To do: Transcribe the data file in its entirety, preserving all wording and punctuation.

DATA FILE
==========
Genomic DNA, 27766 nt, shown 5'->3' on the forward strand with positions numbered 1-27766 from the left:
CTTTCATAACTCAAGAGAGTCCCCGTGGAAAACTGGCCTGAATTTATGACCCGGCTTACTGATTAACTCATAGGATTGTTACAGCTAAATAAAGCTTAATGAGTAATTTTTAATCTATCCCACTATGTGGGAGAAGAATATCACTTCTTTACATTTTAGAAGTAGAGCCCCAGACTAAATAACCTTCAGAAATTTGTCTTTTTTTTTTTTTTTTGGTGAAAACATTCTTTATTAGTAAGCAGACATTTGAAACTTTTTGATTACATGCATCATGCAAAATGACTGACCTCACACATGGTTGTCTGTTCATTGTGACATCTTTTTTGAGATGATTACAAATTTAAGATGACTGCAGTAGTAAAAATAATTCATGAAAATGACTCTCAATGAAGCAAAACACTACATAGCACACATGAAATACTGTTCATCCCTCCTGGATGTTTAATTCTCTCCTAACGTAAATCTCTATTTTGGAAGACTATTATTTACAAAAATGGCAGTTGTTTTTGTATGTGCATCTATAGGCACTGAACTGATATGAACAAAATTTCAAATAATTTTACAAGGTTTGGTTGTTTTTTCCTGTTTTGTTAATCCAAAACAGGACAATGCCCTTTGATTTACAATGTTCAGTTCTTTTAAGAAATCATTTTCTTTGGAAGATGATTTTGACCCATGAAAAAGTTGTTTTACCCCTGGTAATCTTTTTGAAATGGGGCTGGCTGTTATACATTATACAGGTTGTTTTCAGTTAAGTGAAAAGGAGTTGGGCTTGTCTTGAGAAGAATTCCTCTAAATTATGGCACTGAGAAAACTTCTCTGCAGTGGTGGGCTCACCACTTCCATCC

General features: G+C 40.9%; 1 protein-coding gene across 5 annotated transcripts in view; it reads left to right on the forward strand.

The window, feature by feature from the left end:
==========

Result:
Genomic DNA, 27766 nt, shown 5'->3' on the forward strand with positions numbered 1-27766 from the left:
CTTTCATAACTCAAGAGAGTCCCCGTGGAAAACTGGCCTGAATTTATGACCCGGCTTACTGATTAACTCATAGGATTGTTACAGCTAAATAAAGCTTAATGAGTAATTTTTAATCTATCCCACTATGTGGGAGAAGAATATCACTTCTTTACATTTTAGAAGTAGAGCCCCAGACTAAATAACCTTCAGAAATTTGTCTTTTTTTTTTTTTTTTGGTGAAAACATTCTTTATTAGTAAGCAGACATTTGAAACTTTTTGATTACATGCATCATGCAAAATGACTGACCTCACACATGGTTGTCTGTTCATTGTGACATCTTTTTTGAGATGATTACAAATTTAAGATGACTGCAGTAGTAAAAATAATTCATGAAAATGACTCTCAATGAAGCAAAACACTACATAGCACACATGAAATACTGTTCATCCCTCCTGGATGTTTAATTCTCTCCTAACGTAAATCTCTATTTTGGAAGACTATTATTTACAAAAATGGCAGTTGTTTTTGTATGTGCATCTATAGGCACTGAACTGATATGAACAAAATTTCAAATAATTTTACAAGGTTTGGTTGTTTTTTCCTGTTTTGTTAATCCAAAACAGGACAATGCCCTTTGATTTACAATGTTCAGTTCTTTTAAGAAATCATTTTCTTTGGAAGATGATTTTGACCCATGAAAAAGTTGTTTTACCCCTGGTAATCTTTTTGAAATGGGGCTGGCTGTTATACATTATACAGGTTGTTTTCAGTTAAGTGAAAAGGAGTTGGGCTTGTCTTGAGAAGAATTCCTCTAAATTATGGCACTGAGAAAACTTCTCTGCAGTGGTGGGCTCACCACTTCCATCC

General features: G+C 40.9%; 1 protein-coding gene across 5 annotated transcripts in view; it reads left to right on the forward strand.

The window, feature by feature from the left end: